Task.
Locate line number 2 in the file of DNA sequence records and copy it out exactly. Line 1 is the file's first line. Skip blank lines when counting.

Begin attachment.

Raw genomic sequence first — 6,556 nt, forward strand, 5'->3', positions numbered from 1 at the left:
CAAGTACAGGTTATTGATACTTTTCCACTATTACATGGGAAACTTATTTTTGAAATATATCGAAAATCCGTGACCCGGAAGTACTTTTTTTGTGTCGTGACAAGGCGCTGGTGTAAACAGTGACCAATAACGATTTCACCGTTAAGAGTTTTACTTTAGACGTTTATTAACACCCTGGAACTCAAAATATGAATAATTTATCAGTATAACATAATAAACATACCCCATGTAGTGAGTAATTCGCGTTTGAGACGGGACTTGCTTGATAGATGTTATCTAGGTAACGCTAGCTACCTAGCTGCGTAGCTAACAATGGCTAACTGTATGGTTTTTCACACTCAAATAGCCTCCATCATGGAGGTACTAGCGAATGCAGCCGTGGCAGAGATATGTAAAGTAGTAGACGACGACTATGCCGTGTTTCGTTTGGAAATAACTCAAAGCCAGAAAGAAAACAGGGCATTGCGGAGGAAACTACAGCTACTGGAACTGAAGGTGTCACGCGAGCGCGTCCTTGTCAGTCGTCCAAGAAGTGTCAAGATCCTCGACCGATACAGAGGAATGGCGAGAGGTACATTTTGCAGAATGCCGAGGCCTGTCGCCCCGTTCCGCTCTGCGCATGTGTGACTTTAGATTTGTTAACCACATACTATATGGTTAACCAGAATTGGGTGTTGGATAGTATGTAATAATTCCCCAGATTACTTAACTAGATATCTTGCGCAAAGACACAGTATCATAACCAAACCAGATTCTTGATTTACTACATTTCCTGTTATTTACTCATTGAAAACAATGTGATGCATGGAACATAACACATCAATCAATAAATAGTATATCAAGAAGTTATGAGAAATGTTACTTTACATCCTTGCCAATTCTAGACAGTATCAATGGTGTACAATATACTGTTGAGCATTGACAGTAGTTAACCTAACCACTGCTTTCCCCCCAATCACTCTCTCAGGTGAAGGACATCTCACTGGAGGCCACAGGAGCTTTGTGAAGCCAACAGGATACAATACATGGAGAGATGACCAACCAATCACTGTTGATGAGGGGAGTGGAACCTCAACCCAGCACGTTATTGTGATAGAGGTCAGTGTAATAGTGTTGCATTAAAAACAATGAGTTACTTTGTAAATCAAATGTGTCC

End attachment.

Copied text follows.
CAAGTACAGGTTATTGATACTTTTCCACTATTACATGGGAAACTTATTTTTGAAATATATCGAAAATCCGTGACCCGGAAGTACTTTTTTTGTGTCGTGACAAGGCGCTGGTGTAAACAGTGACCAATAACGATTTCACCGTTAAGAGTTTTACTTTAGACGTTTATTAACACCCTGGAACTCAAAATATGAATAATTTATCAGTATAACATAATAAACATACCCCATGTAGTGAGTAATTCGCGTTTGAGACGGGACTTGCTTGATAGATGTTATCTAGGTAACGCTAGCTACCTAGCTGCGTAGCTAACAATGGCTAACTGTATGGTTTTTCACACTCAAATAGCCTCCATCATGGAGGTACTAGCGAATGCAGCCGTGGCAGAGATATGTAAAGTAGTAGACGACGACTATGCCGTGTTTCGTTTGGAAATAACTCAAAGCCAGAAAGAAAACAGGGCATTGCGGAGGAAACTACAGCTACTGGAACTGAAGGTGTCACGCGAGCGCGTCCTTGTCAGTCGTCCAAGAAGTGTCAAGATCCTCGACCGATACAGAGGAATGGCGAGAGGTACATTTTGCAGAATGCCGAGGCCTGTCGCCCCGTTCCGCTCTGCGCATGTGTGACTTTAGATTTGTTAACCACATACTATATGGTTAACCAGAATTGGGTGTTGGATAGTATGTAATAATTCCCCAGATTACTTAACTAGATATCTTGCGCAAAGACACAGTATCATAACCAAACCAGATTCTTGATTTACTACATTTCCTGTTATTTACTCATTGAAAACAATGTGATGCATGGAACATAACACATCAATCAATAAATAGTATATCAAGAAGTTATGAGAAATGTTACTTTACATCCTTGCCAATTCTAGACAGTATCAATGGTGTACAATATACTGTTGAGCATTGACAGTAGTTAACCTAACCACTGCTTTCCCCCCAATCACTCTCTCAGGTGAAGGACATCTCACTGGAGGCCACAGGAGCTTTGTGAAGCCAACAGGATACAATACATGGAGAGATGACCAACCAATCACTGTTGATGAGGGGAGTGGAACCTCAACCCAGCACGTTATTGTGATAGAGGTCAGTGTAATAGTGTTGCATTAAAAACAATGAGTTACTTTGTAAATCAAATGTGTCC